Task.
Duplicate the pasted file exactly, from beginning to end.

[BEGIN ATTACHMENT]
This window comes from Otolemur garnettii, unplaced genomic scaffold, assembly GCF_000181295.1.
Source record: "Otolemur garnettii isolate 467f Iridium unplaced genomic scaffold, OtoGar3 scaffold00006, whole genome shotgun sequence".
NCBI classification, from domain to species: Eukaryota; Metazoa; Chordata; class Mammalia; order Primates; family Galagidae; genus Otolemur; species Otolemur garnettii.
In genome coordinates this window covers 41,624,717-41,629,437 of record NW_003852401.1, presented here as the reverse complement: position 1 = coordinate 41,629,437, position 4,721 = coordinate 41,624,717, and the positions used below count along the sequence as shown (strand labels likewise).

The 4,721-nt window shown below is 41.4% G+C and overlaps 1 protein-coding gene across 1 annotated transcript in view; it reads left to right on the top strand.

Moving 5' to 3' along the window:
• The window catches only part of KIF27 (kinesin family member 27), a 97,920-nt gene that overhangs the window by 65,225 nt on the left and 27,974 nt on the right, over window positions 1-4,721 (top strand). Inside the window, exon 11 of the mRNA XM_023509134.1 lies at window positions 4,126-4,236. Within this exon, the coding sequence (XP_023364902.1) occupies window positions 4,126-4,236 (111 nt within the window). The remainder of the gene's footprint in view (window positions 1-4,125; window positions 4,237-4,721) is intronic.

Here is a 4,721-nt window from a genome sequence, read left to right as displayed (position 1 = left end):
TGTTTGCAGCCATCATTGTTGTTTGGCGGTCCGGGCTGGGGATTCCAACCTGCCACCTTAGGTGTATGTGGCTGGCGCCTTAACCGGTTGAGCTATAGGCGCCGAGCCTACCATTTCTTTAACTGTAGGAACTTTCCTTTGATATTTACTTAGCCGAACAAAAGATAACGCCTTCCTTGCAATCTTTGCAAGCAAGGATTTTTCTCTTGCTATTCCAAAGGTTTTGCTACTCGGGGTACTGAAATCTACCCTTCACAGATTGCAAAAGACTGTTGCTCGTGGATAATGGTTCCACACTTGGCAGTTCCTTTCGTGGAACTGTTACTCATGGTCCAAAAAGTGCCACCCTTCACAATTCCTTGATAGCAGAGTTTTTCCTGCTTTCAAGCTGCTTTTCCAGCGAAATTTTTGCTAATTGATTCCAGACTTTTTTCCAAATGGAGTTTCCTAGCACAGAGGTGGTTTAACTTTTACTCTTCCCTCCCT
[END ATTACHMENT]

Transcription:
This window comes from Otolemur garnettii, unplaced genomic scaffold, assembly GCF_000181295.1.
Source record: "Otolemur garnettii isolate 467f Iridium unplaced genomic scaffold, OtoGar3 scaffold00006, whole genome shotgun sequence".
NCBI classification, from domain to species: Eukaryota; Metazoa; Chordata; class Mammalia; order Primates; family Galagidae; genus Otolemur; species Otolemur garnettii.
In genome coordinates this window covers 41,624,717-41,629,437 of record NW_003852401.1, presented here as the reverse complement: position 1 = coordinate 41,629,437, position 4,721 = coordinate 41,624,717, and the positions used below count along the sequence as shown (strand labels likewise).

The 4,721-nt window shown below is 41.4% G+C and overlaps 1 protein-coding gene across 1 annotated transcript in view; it reads left to right on the top strand.

Moving 5' to 3' along the window:
• The window catches only part of KIF27 (kinesin family member 27), a 97,920-nt gene that overhangs the window by 65,225 nt on the left and 27,974 nt on the right, over window positions 1-4,721 (top strand). Inside the window, exon 11 of the mRNA XM_023509134.1 lies at window positions 4,126-4,236. Within this exon, the coding sequence (XP_023364902.1) occupies window positions 4,126-4,236 (111 nt within the window). The remainder of the gene's footprint in view (window positions 1-4,125; window positions 4,237-4,721) is intronic.

Here is a 4,721-nt window from a genome sequence, read left to right as displayed (position 1 = left end):
TGTTTGCAGCCATCATTGTTGTTTGGCGGTCCGGGCTGGGGATTCCAACCTGCCACCTTAGGTGTATGTGGCTGGCGCCTTAACCGGTTGAGCTATAGGCGCCGAGCCTACCATTTCTTTAACTGTAGGAACTTTCCTTTGATATTTACTTAGCCGAACAAAAGATAACGCCTTCCTTGCAATCTTTGCAAGCAAGGATTTTTCTCTTGCTATTCCAAAGGTTTTGCTACTCGGGGTACTGAAATCTACCCTTCACAGATTGCAAAAGACTGTTGCTCGTGGATAATGGTTCCACACTTGGCAGTTCCTTTCGTGGAACTGTTACTCATGGTCCAAAAAGTGCCACCCTTCACAATTCCTTGATAGCAGAGTTTTTCCTGCTTTCAAGCTGCTTTTCCAGCGAAATTTTTGCTAATTGATTCCAGACTTTTTTCCAAATGGAGTTTCCTAGCACAGAGGTGGTTTAACTTTTACTCTTCCCTCCCT